Robin Roberts 6-16-16 pic

Video of APPS member Robin Roberts testifying at the Philadelphia School Reform Commission meeting – June 16, 2016.

The transcript of Robin’s testimony.

LIsa Haver 6-16-16 pics

Video of APPS member Lisa Haver testifying at the Philadelphia School Reform Commission meeting – June 16, 2016.

Lisa testified about the letter that APPS has sent to Governor Wolf and Mayor Nutter calling for an investigation into the SRC’s charter reauthorization process. The letter can be read here.

Barbara Dowdall 6-16-16 pic

Video of APPS member Barbara Dowdall testifying at the Philadelphia School Reform Commission meeting – June 16, 2016.

The transcript of Barbara’s testimony.

Deborah Grill 6-16-16  pic

Video of APPS member Deborah Grill testifying at the Philadelphia School Reform Commission meeting – June 16, 2016.

The transcript of Debbie’s testimony.

Lynda Rubin 6-16-16 pic

Video of APPS member Lynda Rubin testifying at the Philadelphia School Reform Commission meeting – June 16, 2016.

The transcript of Lynda’s testimony.

Robin Lowry 6-16-16 pic

Video of APPS member Robin Lowry testifying at the Philadelphia School Reform Commission meeting – June 16, 2016.

Richard Migliore 6-16-16 pic

Video of APPS member Richard Miglore testifying at the Philadelphia School Reform Commission meeting – June 16, 2016.

Richard gave each member of the SRC a copy of his book “Whose School Is it? the Democratic Imperative for Our Schools”. In the video of the SRC you can see Bill Green’s copy laying on the floor.

Ears on the SRC – May 26, 2016

full SRC

In preparation for the SRC Meeting on June 16th, APPS looks back at the last SRC meeting.

by Diane Payne
June 14, 2016

APPS Presence

Five APPS members spoke at this SRC meeting on May 26th bearing witness to the actions of the SRC and the Hite administration as they continue to fail the public schools of this city while holding up charters as the silver bullet to our urban education challenges. The APPS members who spoke were: Lynda Rubin, Coleman Poses, Rich Liuzzi, Diane Payne and Lisa Haver. To view the videos of their speech or read the text go to APPS website.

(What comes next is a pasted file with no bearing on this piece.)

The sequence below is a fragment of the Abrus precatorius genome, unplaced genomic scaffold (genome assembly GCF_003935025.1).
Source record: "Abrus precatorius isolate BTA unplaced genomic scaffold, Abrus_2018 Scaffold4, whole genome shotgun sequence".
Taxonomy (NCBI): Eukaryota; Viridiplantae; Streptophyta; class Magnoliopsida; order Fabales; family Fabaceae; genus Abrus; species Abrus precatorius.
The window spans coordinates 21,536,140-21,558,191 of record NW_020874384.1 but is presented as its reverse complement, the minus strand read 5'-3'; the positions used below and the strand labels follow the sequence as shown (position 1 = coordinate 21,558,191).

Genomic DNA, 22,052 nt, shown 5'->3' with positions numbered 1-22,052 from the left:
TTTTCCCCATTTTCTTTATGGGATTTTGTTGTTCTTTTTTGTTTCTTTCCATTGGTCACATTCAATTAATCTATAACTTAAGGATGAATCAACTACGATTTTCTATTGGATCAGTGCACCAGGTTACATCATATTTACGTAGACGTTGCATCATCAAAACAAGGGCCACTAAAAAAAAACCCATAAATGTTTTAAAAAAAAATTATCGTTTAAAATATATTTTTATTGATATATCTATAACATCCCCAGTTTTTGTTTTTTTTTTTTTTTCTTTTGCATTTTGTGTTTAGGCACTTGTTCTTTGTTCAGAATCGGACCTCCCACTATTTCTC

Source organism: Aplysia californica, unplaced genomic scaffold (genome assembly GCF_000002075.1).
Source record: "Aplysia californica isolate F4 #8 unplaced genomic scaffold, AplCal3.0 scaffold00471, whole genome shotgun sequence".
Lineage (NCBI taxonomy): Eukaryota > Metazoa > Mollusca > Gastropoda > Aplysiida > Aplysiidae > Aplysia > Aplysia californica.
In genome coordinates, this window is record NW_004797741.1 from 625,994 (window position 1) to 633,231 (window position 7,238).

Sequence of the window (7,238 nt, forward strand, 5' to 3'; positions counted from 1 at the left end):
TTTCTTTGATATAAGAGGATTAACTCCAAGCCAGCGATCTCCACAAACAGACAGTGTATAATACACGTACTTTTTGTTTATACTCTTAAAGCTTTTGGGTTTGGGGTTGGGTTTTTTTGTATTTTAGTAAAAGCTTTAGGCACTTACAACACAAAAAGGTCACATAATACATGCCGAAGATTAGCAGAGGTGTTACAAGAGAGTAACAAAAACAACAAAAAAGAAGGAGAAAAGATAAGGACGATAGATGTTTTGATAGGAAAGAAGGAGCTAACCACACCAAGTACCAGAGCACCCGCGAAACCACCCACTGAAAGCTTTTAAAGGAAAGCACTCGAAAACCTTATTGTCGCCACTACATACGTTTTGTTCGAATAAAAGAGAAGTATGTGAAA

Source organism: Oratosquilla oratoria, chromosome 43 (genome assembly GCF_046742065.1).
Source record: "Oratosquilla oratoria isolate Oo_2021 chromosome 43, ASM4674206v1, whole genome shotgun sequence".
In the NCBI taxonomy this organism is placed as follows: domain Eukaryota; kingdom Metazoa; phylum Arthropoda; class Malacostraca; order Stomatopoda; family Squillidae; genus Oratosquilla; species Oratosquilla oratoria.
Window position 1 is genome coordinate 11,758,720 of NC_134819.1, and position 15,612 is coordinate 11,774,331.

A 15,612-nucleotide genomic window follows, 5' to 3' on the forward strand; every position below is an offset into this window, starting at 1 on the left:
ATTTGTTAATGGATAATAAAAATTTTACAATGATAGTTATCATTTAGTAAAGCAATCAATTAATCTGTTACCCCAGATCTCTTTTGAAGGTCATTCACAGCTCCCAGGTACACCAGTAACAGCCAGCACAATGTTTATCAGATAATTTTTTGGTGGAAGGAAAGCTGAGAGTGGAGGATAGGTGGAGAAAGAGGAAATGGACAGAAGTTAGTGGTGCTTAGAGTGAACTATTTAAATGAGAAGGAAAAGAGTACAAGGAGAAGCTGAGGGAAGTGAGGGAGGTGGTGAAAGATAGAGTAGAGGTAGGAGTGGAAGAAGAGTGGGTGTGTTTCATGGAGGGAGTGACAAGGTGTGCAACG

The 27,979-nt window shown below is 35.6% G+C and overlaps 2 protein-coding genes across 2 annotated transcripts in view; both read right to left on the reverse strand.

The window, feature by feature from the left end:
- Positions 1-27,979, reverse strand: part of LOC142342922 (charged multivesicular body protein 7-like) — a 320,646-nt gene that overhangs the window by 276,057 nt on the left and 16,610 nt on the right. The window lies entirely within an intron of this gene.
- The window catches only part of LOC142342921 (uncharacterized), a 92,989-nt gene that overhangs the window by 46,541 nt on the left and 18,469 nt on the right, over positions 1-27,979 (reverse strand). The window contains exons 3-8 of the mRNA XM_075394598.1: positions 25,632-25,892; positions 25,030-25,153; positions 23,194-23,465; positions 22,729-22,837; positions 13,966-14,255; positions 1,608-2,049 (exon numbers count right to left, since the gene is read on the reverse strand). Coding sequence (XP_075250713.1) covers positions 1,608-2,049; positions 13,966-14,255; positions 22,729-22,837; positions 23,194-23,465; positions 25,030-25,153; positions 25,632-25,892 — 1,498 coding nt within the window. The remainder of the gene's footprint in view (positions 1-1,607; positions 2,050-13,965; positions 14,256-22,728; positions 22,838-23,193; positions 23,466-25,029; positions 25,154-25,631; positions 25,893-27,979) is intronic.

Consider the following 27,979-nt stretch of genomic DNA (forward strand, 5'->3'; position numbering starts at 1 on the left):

Special Note: Despite repeated requests for SRC commissioners to speak into the mic so that all dialogue can be heard clearly, this continues to be a problem. For example, when Commissioner Houston asked questions on SRC resolutions 5 and 6, the non-renewals of both Aspira Stetson Middle and Aspira Olney High schools, it was very difficult for those in the room to hear. These are critical issues, so we will again request that the SRC speak so the public can hear them.


A five year budget plan for fiscal years 2016 through 2021 was presented by Chief Financial Officer Uri Monson. The budget shows a slight positive fund balance in the first couple of years, which Monson acknowledged was created in large part by the district’s failure to fill dozens of teaching positions in the last two years. Monson said that this balance has enabled the district to restore staffing levels of nurses and counselors to a minimum of one per building even if state funding is reduced. However, a negative fund balance is predicted beginning FY 2019. Both SRC Chair Neff and Superintendent Hite called for continued advocacy for full funding. Hite also stated that the district is currently attempting to engage funders in discussions on how to adequately meet district needs.

Charter school costs, of course, are a large source of School District expenditures and rise equally along the lines of number of seats as well as per pupil rate.

For the complete Ears on the SRC – May 26, 2016 click here.